skip to main content

Title: Current Advances in Photoactive Agents for Cancer Imaging and Therapy
Photoactive agents are promising complements for both early diagnosis and targeted treatment of cancer. The dual combination of diagnostics and therapeutics is known as theranostics. Photoactive theranostic agents are activated by a specific wavelength of light and emit another wavelength, which can be detected for imaging tumors, used to generate reactive oxygen species for ablating tumors, or both. Photodynamic therapy (PDT) combines photosensitizer (PS) accumulation and site-directed light irradiation for simultaneous imaging diagnostics and spatially targeted therapy. Although utilized since the early 1900s, advances in the fields of cancer biology, materials science, and nanomedicine have expanded photoactive agents to modern medical treatments. In this review we summarize the origins of PDT and the subsequent generations of PSs and analyze seminal research contributions that have provided insight into rational PS design, such as photophysics, modes of cell death, tumor-targeting mechanisms, and light dosing regimens. We highlight optimizable parameters that, with further exploration, can expand clinical applications of photoactive agents to revolutionize cancer diagnostics and treatment.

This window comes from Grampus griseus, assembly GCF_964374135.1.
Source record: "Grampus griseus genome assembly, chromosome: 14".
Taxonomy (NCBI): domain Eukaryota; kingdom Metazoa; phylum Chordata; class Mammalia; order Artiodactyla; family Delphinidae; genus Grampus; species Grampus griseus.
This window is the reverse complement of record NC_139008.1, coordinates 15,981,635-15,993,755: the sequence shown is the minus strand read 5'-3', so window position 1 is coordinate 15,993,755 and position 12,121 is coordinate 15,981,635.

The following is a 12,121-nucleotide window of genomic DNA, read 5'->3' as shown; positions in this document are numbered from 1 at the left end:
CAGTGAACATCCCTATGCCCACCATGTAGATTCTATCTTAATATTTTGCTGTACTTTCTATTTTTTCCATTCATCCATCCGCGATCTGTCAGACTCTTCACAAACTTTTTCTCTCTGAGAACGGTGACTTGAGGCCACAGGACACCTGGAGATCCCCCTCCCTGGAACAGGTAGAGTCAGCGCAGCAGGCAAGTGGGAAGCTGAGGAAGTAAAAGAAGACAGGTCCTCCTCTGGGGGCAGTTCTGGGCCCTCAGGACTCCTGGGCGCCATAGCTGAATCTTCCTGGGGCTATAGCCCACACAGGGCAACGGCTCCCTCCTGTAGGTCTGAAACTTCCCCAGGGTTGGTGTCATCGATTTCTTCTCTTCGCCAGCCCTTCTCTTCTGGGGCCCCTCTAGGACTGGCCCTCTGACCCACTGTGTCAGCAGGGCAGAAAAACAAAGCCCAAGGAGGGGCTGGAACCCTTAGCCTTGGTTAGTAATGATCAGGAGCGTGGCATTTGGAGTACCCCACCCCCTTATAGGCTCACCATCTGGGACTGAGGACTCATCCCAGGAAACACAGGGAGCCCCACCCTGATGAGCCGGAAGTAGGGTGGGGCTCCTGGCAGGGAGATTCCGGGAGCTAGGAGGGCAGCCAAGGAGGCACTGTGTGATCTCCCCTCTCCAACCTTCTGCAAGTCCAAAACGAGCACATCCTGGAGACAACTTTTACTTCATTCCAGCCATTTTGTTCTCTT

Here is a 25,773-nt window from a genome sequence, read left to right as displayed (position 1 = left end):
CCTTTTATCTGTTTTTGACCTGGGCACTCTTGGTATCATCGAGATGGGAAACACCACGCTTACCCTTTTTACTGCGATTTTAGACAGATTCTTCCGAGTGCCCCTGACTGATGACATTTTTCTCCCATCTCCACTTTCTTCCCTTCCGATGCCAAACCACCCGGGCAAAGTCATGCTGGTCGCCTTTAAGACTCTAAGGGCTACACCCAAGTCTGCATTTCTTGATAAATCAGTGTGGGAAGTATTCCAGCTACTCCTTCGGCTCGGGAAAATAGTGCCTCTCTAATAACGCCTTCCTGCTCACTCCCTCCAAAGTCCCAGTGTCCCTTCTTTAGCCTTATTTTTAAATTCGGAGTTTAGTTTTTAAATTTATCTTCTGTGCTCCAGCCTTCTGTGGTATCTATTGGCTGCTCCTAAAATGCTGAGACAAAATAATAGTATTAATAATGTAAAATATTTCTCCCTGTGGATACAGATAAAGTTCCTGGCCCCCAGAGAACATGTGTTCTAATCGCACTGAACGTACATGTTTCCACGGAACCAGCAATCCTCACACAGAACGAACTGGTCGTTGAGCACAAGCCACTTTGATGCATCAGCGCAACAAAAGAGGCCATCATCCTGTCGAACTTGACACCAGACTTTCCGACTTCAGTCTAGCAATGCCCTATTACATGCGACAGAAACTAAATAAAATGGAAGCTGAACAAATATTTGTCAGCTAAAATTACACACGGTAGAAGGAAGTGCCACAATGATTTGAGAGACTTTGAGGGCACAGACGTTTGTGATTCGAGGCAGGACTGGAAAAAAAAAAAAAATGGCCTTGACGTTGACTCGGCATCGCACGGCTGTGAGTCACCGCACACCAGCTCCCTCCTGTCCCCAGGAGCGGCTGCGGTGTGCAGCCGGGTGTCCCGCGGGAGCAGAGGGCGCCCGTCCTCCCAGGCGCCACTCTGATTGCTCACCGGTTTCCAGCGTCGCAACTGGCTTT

; ; ;
Award ID(s):
Publication Date:
Journal Name:
Annual Review of Biomedical Engineering
Sponsoring Org:
National Science Foundation
More Like this